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NDP will 'fully realize' economic potential of liquefied gas: platform

The BC NDP's position on liquefied natural gas got a little clearer Wednesday afternoon, with the official release of its party platform. Though some key policy questions remain unanswered.

First off, the platform confirmed that an NDP government led by Adrian Dix would continue to support the nascent LNG industry first proposed under Liberal Premier Christy Clark.

True, it refers to the burgeoning sector as "promising but still uncertain." The NDP nevertheless intends "to fully realize the economic potential offered by liquefied natural gas."

An NDP government, moreover, would "build this new industry in a responsible and sustainable manner," the platform promises.

So what does "responsible and sustainable" amount to?

The NDP platform reiterated the party’s pledge to broaden B.C.'s carbon tax, so that it covers carbon emissions vented by oil and gas operations -- a change it expects to add $35 million to provincial coffers from 2014 to 2015, and $100 million by 2017.

(Clark's Liberals have referred to the pledge as a "job-killing natural gas tax.")

Yet the NDP platform is unclear on how B.C. would actually power any new liquefied gas terminals, beyond promising to pursue "green energy options."

This is a major question of public policy, given that multiple facilities could consume as much electricity as millions of provincial households.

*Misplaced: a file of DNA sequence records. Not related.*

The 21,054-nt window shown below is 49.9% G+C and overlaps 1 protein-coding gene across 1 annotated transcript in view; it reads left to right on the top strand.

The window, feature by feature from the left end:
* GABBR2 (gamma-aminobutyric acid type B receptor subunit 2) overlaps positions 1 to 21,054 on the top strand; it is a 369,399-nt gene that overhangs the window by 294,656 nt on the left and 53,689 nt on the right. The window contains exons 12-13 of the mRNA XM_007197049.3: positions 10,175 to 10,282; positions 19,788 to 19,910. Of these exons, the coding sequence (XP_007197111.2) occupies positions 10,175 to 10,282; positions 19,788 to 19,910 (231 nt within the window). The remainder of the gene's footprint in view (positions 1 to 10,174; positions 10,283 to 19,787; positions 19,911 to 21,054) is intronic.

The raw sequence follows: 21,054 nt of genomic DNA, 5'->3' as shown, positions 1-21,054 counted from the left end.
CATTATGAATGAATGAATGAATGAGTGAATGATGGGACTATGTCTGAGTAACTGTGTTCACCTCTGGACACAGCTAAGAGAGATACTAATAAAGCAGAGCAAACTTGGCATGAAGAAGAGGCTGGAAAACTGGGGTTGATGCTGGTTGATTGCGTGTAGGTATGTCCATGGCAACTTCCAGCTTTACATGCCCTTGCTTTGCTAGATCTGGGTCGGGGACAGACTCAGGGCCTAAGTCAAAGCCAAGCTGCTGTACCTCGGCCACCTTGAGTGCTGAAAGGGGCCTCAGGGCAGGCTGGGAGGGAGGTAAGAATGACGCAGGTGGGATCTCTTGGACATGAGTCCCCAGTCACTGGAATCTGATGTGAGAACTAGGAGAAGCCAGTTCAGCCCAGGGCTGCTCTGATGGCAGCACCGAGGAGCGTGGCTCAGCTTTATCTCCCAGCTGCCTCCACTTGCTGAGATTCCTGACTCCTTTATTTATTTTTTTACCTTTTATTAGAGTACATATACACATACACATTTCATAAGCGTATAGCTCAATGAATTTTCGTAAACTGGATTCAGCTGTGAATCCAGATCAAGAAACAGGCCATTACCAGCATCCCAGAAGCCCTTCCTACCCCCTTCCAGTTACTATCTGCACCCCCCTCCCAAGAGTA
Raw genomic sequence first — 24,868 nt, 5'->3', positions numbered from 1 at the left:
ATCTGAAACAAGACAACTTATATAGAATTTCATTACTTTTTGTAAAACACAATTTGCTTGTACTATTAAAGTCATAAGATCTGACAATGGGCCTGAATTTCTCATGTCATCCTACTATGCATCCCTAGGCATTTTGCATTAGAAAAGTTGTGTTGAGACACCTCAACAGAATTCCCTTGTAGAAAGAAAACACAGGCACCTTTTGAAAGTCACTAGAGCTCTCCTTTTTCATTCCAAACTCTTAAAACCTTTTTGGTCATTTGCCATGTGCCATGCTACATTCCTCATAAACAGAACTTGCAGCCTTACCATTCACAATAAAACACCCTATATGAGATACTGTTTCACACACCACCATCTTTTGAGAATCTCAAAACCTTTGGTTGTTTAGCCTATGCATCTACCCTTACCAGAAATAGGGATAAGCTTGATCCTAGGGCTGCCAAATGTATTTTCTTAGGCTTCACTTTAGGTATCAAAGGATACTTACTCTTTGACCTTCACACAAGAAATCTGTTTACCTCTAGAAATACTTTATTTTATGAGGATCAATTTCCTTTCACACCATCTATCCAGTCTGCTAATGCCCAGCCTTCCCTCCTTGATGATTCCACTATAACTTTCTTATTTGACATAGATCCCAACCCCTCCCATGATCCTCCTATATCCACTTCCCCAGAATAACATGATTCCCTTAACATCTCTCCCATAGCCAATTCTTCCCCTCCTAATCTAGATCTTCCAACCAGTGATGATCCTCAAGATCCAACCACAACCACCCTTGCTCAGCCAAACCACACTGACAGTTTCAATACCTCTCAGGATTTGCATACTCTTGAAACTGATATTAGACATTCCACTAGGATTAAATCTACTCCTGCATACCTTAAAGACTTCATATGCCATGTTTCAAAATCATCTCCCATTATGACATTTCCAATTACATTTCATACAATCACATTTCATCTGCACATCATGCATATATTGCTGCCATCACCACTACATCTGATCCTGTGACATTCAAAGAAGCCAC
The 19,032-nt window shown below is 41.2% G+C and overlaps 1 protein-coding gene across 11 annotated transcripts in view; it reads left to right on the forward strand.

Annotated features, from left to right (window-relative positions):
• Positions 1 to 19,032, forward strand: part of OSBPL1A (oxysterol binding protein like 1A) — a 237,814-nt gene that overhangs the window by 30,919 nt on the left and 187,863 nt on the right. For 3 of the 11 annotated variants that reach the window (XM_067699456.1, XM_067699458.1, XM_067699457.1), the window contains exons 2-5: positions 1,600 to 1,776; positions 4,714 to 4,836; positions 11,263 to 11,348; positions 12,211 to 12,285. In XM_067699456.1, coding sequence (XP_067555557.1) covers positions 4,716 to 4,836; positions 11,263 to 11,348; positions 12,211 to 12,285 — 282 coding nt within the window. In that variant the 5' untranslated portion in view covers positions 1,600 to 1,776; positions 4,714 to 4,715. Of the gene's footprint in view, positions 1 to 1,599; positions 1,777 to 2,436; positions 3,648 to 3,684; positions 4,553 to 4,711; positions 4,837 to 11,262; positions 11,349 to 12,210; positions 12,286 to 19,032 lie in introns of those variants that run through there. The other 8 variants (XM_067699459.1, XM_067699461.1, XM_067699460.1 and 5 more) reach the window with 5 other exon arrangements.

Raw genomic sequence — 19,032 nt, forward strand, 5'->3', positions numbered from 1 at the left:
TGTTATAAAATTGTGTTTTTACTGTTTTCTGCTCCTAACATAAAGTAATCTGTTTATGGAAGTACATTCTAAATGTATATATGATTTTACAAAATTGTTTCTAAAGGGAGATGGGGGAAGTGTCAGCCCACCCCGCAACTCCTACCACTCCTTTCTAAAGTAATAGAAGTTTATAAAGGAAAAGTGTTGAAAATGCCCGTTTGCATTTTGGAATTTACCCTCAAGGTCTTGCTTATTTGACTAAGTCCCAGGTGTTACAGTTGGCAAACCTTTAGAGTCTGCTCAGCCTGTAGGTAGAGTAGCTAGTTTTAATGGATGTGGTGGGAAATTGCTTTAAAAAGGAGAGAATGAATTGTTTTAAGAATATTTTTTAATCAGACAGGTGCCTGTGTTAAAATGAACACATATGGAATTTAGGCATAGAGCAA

Obtaining all this power from burning natural gas, as some industry proponents have suggested, "will make it impossible for the province to meet its climate change commitments," the Pembina Institute's Matt Horne calculated.

The Liberals have promised that LNG facilities in B.C. will be "the cleanest in the world." As The Tyee reported earlier this month, Clark's government has made key policy changes observers say seriously undermine that promise.

Would an NDP government also refer to natural gas as a "clean" energy source? And maintain cutbacks to a program that helps support green First Nations jobs?

Or would it break with the Liberals by demanding LNG producers fully power their terminals with renewable energy?

Those questions will need to be answered if, as the platform promises, the NDP truly plans to move B.C. towards "the forefront of tomorrow's green economy."

Geoff Dembicki reports for The Tyee.

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